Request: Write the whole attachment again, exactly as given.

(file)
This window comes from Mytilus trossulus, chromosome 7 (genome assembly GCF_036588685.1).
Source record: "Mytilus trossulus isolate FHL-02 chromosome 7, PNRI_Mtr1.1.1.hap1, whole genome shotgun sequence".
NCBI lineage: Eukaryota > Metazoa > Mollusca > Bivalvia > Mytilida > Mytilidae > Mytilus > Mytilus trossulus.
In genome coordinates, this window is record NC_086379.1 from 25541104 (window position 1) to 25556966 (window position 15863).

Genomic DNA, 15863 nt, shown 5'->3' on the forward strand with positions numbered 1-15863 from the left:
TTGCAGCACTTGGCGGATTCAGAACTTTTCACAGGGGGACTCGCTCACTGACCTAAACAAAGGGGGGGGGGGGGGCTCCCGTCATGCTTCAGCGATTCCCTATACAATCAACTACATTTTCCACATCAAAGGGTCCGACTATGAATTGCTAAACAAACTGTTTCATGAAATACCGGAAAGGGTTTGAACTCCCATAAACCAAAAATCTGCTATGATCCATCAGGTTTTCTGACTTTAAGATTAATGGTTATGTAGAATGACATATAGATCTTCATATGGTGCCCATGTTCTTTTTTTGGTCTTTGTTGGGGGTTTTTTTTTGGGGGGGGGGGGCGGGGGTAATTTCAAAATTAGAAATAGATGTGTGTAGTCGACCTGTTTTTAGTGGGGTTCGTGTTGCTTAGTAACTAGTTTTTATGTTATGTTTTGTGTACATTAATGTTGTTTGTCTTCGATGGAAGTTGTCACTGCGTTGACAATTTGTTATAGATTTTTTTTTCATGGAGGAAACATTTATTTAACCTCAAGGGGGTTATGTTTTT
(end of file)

This window comes from Mytilus trossulus, chromosome 7 (genome assembly GCF_036588685.1).
Source record: "Mytilus trossulus isolate FHL-02 chromosome 7, PNRI_Mtr1.1.1.hap1, whole genome shotgun sequence".
NCBI lineage: Eukaryota > Metazoa > Mollusca > Bivalvia > Mytilida > Mytilidae > Mytilus > Mytilus trossulus.
In genome coordinates, this window is record NC_086379.1 from 25541104 (window position 1) to 25556966 (window position 15863).

Genomic DNA, 15863 nt, shown 5'->3' on the forward strand with positions numbered 1-15863 from the left:
TTGCAGCACTTGGCGGATTCAGAACTTTTCACAGGGGGACTCGCTCACTGACCTAAACAAAGGGGGGGGGGGGGGCTCCCGTCATGCTTCAGCGATTCCCTATACAATCAACTACATTTTCCACATCAAAGGGTCCGACTATGAATTGCTAAACAAACTGTTTCATGAAATACCGGAAAGGGTTTGAACTCCCATAAACCAAAAATCTGCTATGATCCATCAGGTTTTCTGACTTTAAGATTAATGGTTATGTAGAATGACATATAGATCTTCATATGGTGCCCATGTTCTTTTTTTGGTCTTTGTTGGGGGTTTTTTTTTGGGGGGGGGGGGCGGGGGTAATTTCAAAATTAGAAATAGATGTGTGTAGTCGACCTGTTTTTAGTGGGGTTCGTGTTGCTTAGTAACTAGTTTTTATGTTATGTTTTGTGTACATTAATGTTGTTTGTCTTCGATGGAAGTTGTCACTGCGTTGACAATTTGTTATAGATTTTTTTTTCATGGAGGAAACATTTATTTAACCTCAAGGGGGTTATGTTTTT